Mesosphere Clouds — A Marker of Climate Change?

Mesosphere Clouds — A Marker of Climate Change?

Strange clouds like the space veil sometimes appear in medium and high latitudes during the summer season, commonly called mesosphere or night clouds. How do these mysterious clouds form? Is it true that they are meeting more and more often? The purpose of this article is to answer some of the many questions about these strange entities.

The polar mesosphere clouds, also called silver or night luminous clouds, are the highest clouds that can be seen in the Earth ' s atmosphere. They are formed between 80 and 85 kilometres above sea level in the summer polar mesosphere, the coldest part of the gas lining surrounding our planet. Very little water vapour present at these altitudes due to extremely low temperatures crystallizes around small meteoric dusts, creating a kind of phantom veil. They can be found in medium and high latitudes in the summer when the sun is below the horizon and its rays shine at the bottom. Finally, they often appear to be a wave of gravitational waves.

Mesosphere Clouds — A Marker of Climate Change?

The first recorded observations of these meteorological objects date back to 1885, following the eruption of the Krakatau volcano, which has caused a large amount of dust and water vapour to enter the upper atmosphere. Since then, reports have appeared more and more frequently, to the extent that scientists have wondered whether there is a link between climate change and the emergence of mesosphere clouds. What if their increasing appearance is a visual indicator of changes that have affected our planet for more than a century? According to recent studies, these clouds are actually becoming more visible.

One explanation that has been offered in recent decades is that climate change increases the formation of these clouds by cooling the medium atmosphere; indeed, the anthropogenic increase in greenhouse gases results in a more efficient containment of heat in the lowest layer of the atmosphere; this leads to cooling of higher layers, such as the stratosphere or the mesosphere; however, it has been found that lower temperatures have led to the formation of ever smaller ice crystals, which ultimately makes them less visible; moreover, cooling is mostly present in the middle and lower mesosphere, but not very visible or even absent at the height where the crystals are formed; perhaps the answer is to increase the amount of water vapour in the mesosphere, which makes the crystals larger and therefore the clouds more visible.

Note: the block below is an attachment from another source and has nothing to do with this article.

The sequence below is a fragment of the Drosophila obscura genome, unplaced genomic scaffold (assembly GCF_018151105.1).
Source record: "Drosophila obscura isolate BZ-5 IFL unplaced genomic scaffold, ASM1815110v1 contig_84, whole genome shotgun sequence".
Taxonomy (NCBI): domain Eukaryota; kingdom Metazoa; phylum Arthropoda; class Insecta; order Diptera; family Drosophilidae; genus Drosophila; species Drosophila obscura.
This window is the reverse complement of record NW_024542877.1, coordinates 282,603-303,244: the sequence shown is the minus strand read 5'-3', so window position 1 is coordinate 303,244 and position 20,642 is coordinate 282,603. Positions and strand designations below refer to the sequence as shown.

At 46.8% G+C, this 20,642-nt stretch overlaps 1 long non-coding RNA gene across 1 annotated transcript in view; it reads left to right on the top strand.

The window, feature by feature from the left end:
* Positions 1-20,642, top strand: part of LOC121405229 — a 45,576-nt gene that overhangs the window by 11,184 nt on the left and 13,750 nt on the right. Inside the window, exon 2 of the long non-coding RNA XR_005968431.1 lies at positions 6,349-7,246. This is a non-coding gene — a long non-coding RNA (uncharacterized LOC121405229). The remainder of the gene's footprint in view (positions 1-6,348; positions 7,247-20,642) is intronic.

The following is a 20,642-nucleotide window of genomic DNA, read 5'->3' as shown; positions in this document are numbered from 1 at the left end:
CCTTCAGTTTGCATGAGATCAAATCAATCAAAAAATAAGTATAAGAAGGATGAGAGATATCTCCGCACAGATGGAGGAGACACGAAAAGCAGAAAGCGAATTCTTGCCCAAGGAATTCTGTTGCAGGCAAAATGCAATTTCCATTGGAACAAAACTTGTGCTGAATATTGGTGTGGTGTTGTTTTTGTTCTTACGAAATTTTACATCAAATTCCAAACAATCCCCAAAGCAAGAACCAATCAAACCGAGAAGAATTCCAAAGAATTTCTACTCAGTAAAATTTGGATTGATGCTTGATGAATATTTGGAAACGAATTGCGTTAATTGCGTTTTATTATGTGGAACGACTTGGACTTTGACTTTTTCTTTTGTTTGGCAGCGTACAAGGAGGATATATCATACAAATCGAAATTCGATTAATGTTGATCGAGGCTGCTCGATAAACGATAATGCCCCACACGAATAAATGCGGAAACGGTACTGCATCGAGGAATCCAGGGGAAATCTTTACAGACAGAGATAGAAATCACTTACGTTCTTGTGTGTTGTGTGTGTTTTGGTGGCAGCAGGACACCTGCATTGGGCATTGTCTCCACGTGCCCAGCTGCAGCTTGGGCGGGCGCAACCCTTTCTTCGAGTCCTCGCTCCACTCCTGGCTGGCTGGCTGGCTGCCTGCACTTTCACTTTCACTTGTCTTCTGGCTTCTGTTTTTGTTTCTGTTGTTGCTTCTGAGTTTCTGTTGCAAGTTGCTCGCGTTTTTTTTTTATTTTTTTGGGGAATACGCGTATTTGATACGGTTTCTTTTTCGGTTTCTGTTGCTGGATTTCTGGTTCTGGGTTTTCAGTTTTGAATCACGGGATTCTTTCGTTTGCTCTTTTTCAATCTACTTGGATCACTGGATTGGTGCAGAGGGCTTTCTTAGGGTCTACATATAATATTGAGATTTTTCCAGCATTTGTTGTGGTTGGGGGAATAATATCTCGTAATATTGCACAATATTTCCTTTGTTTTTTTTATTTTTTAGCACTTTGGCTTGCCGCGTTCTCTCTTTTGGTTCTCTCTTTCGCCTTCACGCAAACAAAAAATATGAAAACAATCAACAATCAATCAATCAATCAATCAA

Methane growth causes excess water vapour

From where does this water vapour come from? There are two main sources: natural transport from the surface to the upper atmosphere as a result of atmospheric circulation and photochemical destruction of methane at high altitude due to solar radiation. Since 1880, the concentration of methane in the atmosphere has increased dramatically as a result of anthropogenic emissions. This has led to an increase in the water vapour content in the medium atmosphere by about 40 per cent during the period under study. Mesosphere clouds are very sensitive to these changes, with the amount of ice more than doubling between 1871 and 2008. In short, these atmospheric phenomena are now more visible than a century ago, allowing people in medium and high latitudes to observe them several times every summer. "